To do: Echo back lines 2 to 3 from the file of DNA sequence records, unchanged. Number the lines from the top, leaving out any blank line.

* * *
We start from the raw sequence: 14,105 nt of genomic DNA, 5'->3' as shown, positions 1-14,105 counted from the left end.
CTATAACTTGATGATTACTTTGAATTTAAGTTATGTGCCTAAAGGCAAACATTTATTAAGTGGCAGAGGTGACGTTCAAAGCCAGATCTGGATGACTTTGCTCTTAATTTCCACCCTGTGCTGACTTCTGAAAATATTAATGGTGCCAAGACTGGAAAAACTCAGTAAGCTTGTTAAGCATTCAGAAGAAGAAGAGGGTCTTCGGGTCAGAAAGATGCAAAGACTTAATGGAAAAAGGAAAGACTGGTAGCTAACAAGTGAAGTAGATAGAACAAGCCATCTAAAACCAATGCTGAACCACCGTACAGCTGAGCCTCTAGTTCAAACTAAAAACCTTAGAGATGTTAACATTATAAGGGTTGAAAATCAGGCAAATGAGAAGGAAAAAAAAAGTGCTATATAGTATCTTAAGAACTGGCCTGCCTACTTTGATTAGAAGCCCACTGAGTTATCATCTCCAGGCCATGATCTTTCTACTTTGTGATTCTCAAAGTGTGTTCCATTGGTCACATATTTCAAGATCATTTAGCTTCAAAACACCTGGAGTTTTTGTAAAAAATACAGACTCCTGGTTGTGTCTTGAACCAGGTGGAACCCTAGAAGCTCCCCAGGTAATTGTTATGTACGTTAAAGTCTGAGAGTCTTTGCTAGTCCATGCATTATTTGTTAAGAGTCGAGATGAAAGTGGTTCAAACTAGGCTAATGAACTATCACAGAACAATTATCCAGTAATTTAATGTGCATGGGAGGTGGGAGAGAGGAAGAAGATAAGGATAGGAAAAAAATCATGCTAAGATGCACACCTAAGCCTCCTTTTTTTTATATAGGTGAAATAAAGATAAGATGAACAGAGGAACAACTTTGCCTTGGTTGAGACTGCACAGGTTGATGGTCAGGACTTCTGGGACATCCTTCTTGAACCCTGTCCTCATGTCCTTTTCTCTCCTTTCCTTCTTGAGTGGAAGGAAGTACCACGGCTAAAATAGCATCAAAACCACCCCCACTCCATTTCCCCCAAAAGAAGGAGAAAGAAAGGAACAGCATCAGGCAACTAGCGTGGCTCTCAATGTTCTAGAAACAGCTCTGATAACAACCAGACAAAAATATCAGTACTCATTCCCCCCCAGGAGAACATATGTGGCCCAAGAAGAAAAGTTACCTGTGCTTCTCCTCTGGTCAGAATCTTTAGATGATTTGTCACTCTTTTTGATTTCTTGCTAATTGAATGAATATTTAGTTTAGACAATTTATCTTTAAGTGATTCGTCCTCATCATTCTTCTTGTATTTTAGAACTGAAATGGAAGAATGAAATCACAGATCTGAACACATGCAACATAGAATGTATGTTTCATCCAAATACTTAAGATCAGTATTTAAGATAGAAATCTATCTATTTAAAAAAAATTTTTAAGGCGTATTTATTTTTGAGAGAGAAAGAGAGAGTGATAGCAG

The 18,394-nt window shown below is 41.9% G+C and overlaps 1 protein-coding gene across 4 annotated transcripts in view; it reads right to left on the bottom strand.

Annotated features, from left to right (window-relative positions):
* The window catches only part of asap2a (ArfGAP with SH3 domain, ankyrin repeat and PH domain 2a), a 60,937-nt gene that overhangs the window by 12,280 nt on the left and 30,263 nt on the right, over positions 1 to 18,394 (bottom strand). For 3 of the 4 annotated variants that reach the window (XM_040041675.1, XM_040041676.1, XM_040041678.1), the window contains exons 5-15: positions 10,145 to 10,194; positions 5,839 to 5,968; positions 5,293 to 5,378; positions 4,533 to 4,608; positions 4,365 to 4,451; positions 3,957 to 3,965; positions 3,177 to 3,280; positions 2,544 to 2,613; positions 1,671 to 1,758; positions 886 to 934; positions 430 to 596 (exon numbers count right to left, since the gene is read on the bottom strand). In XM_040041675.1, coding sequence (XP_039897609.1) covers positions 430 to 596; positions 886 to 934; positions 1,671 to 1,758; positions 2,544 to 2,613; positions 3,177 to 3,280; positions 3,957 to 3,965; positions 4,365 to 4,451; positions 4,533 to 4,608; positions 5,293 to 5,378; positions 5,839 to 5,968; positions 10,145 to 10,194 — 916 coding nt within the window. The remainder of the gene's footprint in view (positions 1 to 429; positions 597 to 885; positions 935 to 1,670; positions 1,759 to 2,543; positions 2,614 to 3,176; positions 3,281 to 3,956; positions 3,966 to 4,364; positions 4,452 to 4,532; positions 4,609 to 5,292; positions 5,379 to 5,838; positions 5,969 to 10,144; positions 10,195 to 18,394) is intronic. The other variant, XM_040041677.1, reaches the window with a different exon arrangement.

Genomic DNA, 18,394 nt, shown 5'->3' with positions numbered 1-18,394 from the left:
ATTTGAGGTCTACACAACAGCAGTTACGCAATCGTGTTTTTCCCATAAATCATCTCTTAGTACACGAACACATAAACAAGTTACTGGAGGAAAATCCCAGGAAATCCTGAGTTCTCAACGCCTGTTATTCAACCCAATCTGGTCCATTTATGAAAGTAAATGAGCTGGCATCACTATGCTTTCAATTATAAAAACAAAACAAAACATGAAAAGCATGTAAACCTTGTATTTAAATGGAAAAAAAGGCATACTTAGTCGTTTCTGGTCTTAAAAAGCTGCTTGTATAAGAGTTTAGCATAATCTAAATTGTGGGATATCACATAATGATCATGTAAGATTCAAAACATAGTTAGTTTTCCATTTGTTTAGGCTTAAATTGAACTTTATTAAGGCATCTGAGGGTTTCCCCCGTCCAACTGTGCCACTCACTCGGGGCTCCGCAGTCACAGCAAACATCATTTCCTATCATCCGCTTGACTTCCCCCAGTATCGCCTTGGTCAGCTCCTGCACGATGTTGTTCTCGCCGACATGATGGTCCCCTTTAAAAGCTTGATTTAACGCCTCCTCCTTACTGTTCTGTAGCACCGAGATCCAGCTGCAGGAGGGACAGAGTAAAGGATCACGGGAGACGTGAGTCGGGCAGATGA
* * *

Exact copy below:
CTATAACTTGATGATTACTTTGAATTTAAGTTATGTGCCTAAAGGCAAACATTTATTAAGTGGCAGAGGTGACGTTCAAAGCCAGATCTGGATGACTTTGCTCTTAATTTCCACCCTGTGCTGACTTCTGAAAATATTAATGGTGCCAAGACTGGAAAAACTCAGTAAGCTTGTTAAGCATTCAGAAGAAGAAGAGGGTCTTCGGGTCAGAAAGATGCAAAGACTTAATGGAAAAAGGAAAGACTGGTAGCTAACAAGTGAAGTAGATAGAACAAGCCATCTAAAACCAATGCTGAACCACCGTACAGCTGAGCCTCTAGTTCAAACTAAAAACCTTAGAGATGTTAACATTATAAGGGTTGAAAATCAGGCAAATGAGAAGGAAAAAAAAAGTGCTATATAGTATCTTAAGAACTGGCCTGCCTACTTTGATTAGAAGCCCACTGAGTTATCATCTCCAGGCCATGATCTTTCTACTTTGTGATTCTCAAAGTGTGTTCCATTGGTCACATATTTCAAGATCATTTAGCTTCAAAACACCTGGAGTTTTTGTAAAAAATACAGACTCCTGGTTGTGTCTTGAACCAGGTGGAACCCTAGAAGCTCCCCAGGTAATTGTTATGTACGTTAAAGTCTGAGAGTCTTTGCTAGTCCATGCATTATTTGTTAAGAGTCGAGATGAAAGTGGTTCAAACTAGGCTAATGAACTATCACAGAACAATTATCCAGTAATTTAATGTGCATGGGAGGTGGGAGAGAGGAAGAAGATAAGGATAGGAAAAAAATCATGCTAAGATGCACACCTAAGCCTCCTTTTTTTTATATAGGTGAAATAAAGATAAGATGAACAGAGGAACAACTTTGCCTTGGTTGAGACTGCACAGGTTGATGGTCAGGACTTCTGGGACATCCTTCTTGAACCCTGTCCTCATGTCCTTTTCTCTCCTTTCCTTCTTGAGTGGAAGGAAGTACCACGGCTAAAATAGCATCAAAACCACCCCCACTCCATTTCCCCCAAAAGAAGGAGAAAGAAAGGAACAGCATCAGGCAACTAGCGTGGCTCTCAATGTTCTAGAAACAGCTCTGATAACAACCAGACAAAAATATCAGTACTCATTCCCCCCCAGGAGAACATATGTGGCCCAAGAAGAAAAGTTACCTGTGCTTCTCCTCTGGTCAGAATCTTTAGATGATTTGTCACTCTTTTTGATTTCTTGCTAATTGAATGAATATTTAGTTTAGACAATTTATCTTTAAGTGATTCGTCCTCATCATTCTTCTTGTATTTTAGAACTGAAATGGAAGAATGAAATCACAGATCTGAACACATGCAACATAGAATGTATGTTTCATCCAAATACTTAAGATCAGTATTTAAGATAGAAATCTATCTATTTAAAAAAAATTTTTAAGGCGTATTTATTTTTGAGAGAGAAAGAGAGAGTGATAGCAG

The 18,394-nt window shown below is 41.9% G+C and overlaps 1 protein-coding gene across 4 annotated transcripts in view; it reads right to left on the bottom strand.